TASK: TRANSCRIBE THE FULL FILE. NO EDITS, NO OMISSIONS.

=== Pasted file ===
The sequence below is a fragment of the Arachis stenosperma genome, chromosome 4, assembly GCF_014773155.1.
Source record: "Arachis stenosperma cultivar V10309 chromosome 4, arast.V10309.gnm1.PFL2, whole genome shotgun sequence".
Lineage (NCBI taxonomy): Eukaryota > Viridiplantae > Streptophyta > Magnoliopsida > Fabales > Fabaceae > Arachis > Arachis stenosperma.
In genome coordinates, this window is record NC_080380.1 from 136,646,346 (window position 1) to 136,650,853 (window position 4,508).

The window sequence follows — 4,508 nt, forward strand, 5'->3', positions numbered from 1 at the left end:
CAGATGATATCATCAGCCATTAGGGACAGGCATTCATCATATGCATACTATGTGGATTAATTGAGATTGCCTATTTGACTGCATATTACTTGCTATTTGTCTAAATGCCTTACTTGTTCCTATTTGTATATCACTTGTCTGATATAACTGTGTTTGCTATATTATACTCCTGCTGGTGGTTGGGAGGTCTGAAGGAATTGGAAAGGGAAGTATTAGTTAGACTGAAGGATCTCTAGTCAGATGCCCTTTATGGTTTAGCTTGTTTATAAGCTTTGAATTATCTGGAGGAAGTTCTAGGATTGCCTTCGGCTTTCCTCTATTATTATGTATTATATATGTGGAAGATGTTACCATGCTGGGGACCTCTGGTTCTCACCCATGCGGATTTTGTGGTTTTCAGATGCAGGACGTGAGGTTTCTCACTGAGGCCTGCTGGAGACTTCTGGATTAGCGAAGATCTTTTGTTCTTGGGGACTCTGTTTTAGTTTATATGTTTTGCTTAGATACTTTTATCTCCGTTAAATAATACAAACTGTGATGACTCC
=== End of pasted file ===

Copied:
The sequence below is a fragment of the Arachis stenosperma genome, chromosome 4, assembly GCF_014773155.1.
Source record: "Arachis stenosperma cultivar V10309 chromosome 4, arast.V10309.gnm1.PFL2, whole genome shotgun sequence".
Lineage (NCBI taxonomy): Eukaryota > Viridiplantae > Streptophyta > Magnoliopsida > Fabales > Fabaceae > Arachis > Arachis stenosperma.
In genome coordinates, this window is record NC_080380.1 from 136,646,346 (window position 1) to 136,650,853 (window position 4,508).

The window sequence follows — 4,508 nt, forward strand, 5'->3', positions numbered from 1 at the left end:
CAGATGATATCATCAGCCATTAGGGACAGGCATTCATCATATGCATACTATGTGGATTAATTGAGATTGCCTATTTGACTGCATATTACTTGCTATTTGTCTAAATGCCTTACTTGTTCCTATTTGTATATCACTTGTCTGATATAACTGTGTTTGCTATATTATACTCCTGCTGGTGGTTGGGAGGTCTGAAGGAATTGGAAAGGGAAGTATTAGTTAGACTGAAGGATCTCTAGTCAGATGCCCTTTATGGTTTAGCTTGTTTATAAGCTTTGAATTATCTGGAGGAAGTTCTAGGATTGCCTTCGGCTTTCCTCTATTATTATGTATTATATATGTGGAAGATGTTACCATGCTGGGGACCTCTGGTTCTCACCCATGCGGATTTTGTGGTTTTCAGATGCAGGACGTGAGGTTTCTCACTGAGGCCTGCTGGAGACTTCTGGATTAGCGAAGATCTTTTGTTCTTGGGGACTCTGTTTTAGTTTATATGTTTTGCTTAGATACTTTTATCTCCGTTAAATAATACAAACTGTGATGACTCC